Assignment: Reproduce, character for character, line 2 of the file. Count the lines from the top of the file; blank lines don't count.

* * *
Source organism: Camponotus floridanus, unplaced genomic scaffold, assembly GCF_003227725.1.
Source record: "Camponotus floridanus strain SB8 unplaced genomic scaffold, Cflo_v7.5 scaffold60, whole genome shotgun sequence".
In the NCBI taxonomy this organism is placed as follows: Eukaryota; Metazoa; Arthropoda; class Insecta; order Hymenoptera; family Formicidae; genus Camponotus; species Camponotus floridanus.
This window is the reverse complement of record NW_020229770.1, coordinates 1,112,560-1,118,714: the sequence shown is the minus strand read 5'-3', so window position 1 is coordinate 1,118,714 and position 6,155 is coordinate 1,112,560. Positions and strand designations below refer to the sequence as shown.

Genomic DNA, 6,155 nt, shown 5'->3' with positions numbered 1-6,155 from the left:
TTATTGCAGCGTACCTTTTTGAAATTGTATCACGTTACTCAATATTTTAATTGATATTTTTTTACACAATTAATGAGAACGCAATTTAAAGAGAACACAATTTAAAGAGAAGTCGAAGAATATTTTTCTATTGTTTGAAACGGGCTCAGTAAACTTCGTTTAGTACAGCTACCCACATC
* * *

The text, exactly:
Source record: "Camponotus floridanus strain SB8 unplaced genomic scaffold, Cflo_v7.5 scaffold60, whole genome shotgun sequence".